|"Typhoid Mary" Mary Mallon|
in the front hospital bed (Wikipedia)
By Adrian McGrath
Dangerous diseases are in the news nowadays. People isolate, take many precautions, and sadly some get sick and even die. Others go into quarantine.
A similar, though much smaller scale, medical scare happened a century ago in New York. It has parallels to today, and it was important also because of the asymptomatic nature of the case. It involved an Irish immigrant.
She came from Cookstown, County Tyrone, in the north of Ireland. Born in 1869 she came to America when in her early teens in 1884. It is probable she had typhoid from birth as her mother had the infection when pregnant.
Her name was Mary Mallon, and she lived at first with her aunt and uncle. Later she worked in the New York City area as a maid until she developed into a cook. Her career advanced as she worked as a house cook for wealthy families.
But there was a problem. At the homes of the well-to-do where she worked, people kept getting sick. Eventually, it is believed that she infected more than 50 people. Three of these unfortunate souls died from the illness.
Mary Mallon went from job to job, and people kept getting sick. The ill people would have a high fever, stomach pain, head pains, and might become nausiated and vomit. A skin rash might develop. These symptoms might last for weeks and become worse. Pneumonia and intestinal bleeding might also occur.
The disease was called typhoid fever or typhoid (not to be confused with typhus). The disease was spread by bacteria often resulting from unclean or unsanitary conditions. Simple washing of the hands could have reduced the problem, but medical science in those days did not fully realize this.
|A poster originally from the New York American|
from 1909 depicting Mary cooking and spreading
typhoid fever. (Photo from pbs.org and Wikimedia)
It is probable, at least at first, that Mary did not realize that she was the source of the problem. She had the disease, but she did not understand it. She was asymptomatic, which meant she carried the illness but had no outward signs of it. She was in fact the very first, diagnosed, asymptomatic carrier of typhoid fever in the United States.
Mary was ostensibly healthy, yet inside of her was Salmonella typhi.
Eventually the authorities caught up with her and concluded she was the source of the problem. She was quarantined and let go after agreeing to be more hygenic and change her occupation.
She went from cook to laundry worker. She did this agreeably, but she later changed back to cooking after an injury. Cooking also paid much more than laundry work or being a maid. With her injury and limited job skills, cooking was the work Mary relied on to earn a living.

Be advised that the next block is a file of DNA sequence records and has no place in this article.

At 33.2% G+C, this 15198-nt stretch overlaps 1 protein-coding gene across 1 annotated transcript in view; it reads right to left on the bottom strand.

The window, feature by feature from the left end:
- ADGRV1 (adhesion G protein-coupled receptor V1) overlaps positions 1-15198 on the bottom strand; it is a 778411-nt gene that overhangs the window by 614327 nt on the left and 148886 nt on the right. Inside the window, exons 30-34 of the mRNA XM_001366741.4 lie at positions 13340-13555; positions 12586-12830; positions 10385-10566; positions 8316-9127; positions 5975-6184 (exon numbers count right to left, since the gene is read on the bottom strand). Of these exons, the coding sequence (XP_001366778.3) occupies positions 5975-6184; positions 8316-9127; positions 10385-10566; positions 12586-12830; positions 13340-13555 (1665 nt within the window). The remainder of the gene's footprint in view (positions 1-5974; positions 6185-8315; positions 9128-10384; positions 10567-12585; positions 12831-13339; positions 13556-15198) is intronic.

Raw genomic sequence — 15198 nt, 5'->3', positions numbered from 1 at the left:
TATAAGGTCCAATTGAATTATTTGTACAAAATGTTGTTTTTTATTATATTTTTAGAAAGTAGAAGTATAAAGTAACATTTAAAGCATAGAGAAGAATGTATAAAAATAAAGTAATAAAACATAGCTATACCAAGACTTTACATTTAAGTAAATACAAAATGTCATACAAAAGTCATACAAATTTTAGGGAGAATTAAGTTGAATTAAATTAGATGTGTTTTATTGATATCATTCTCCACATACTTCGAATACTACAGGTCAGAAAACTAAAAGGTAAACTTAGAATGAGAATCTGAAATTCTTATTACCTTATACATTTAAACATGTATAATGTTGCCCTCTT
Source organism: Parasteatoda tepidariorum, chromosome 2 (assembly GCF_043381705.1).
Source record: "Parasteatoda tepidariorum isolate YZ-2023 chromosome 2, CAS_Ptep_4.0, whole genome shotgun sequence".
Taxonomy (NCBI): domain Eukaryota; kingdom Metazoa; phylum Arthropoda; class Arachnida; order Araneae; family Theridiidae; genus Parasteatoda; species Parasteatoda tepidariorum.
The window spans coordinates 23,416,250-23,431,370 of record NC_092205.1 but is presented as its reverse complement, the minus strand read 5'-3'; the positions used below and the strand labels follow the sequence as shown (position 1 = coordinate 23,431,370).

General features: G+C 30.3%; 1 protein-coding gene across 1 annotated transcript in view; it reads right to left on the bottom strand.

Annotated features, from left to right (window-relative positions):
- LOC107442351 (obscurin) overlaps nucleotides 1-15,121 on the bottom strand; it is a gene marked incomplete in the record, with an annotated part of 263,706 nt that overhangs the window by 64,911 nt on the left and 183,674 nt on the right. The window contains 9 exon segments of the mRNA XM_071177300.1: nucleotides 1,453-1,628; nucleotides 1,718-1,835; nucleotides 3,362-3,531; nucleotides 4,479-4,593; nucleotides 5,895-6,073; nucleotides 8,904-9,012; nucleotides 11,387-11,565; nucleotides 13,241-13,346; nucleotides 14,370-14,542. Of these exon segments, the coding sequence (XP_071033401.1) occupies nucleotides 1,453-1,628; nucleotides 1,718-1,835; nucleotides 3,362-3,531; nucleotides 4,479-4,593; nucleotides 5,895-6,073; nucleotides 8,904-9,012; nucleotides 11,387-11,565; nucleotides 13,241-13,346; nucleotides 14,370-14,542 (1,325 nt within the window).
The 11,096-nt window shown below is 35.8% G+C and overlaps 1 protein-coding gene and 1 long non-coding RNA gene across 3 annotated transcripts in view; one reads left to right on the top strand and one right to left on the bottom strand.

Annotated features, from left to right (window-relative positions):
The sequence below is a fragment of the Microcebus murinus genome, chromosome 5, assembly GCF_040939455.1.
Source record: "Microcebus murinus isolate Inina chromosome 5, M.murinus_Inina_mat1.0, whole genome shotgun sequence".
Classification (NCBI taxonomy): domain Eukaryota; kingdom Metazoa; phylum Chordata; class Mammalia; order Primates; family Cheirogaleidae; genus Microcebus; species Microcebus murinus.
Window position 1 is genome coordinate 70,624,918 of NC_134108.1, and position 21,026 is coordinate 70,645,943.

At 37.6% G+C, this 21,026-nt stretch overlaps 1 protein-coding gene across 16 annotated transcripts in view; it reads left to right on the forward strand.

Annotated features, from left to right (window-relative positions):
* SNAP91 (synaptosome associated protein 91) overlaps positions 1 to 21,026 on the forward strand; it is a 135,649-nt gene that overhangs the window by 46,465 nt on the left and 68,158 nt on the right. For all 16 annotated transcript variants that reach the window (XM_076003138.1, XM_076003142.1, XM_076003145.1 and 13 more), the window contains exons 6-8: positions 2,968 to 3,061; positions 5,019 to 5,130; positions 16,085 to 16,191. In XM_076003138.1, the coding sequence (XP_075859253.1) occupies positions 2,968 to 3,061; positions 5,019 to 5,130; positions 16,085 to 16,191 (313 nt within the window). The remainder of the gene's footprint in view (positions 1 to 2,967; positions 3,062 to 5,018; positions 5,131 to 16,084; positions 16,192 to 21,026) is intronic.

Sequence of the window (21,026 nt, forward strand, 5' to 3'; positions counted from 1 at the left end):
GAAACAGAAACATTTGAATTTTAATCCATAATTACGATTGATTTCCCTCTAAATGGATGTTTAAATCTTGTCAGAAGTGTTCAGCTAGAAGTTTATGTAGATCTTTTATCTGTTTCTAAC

However, now she began to work in public places rather than in homes of the rich. She worked in restaurants, hotels, and even at a hospital. She used false names and worked as a cook against health officials' orders.
Then as the illness spread, she was discovered and quarantined again by the authorities. So twice quarantined, her life was a nightmare.
Mary was sent again to a place called North Brother Island in The Bronx in New York. She stayed there for over 25 years in total.
It was said she had no friends or relatives left to console her, and she found peace only in her religious beliefs.
She died almost alone, except for the medical staff, in 1938.
Mary Mallon was cremated. Her ashes are buried at St. Raymond's Cemetery on North Brother Island.
The press covered the story and gave her the nickname "Typhoid Mary."
Typhoid fever was eventually treated with the use of antibiotics which can destroy Salmonella. A British scientist also developed a vaccine in 1896 which was successful.
|North Brother Island, East River|
The Bronx, New York
(Photo by US Coast Guard and Wikimedia)
North Brother Island,The Bronx,
New York, 1906 (Wikipedia)
Sources and further reading: See about North Brother Island
See about Mary Mallon at Wikipedia https://en.wikipedia.org/wiki/Mary_Mallon; See photo of North Brother Island at https://en.wikipedia.org/wiki/North_and_South_Brother_Islands_(New_York_City); Photo of Mary in sick bed https://commons.wikimedia.org/wiki/File:Mary_Mallon_(Typhoid_Mary).jpg; More from the National Library of Medicine https://www.ncbi.nlm.nih.gov/pmc/articles/PMC3959940/;
the poster of Mary is from pbs.org and Wikimedia https://commons.wikimedia.org/wiki/File:Mallon-Mary_01.jpg; Photo of lighthouse North Brother Island https://commons.wikimedia.org/wiki/File:Northbrother.JPG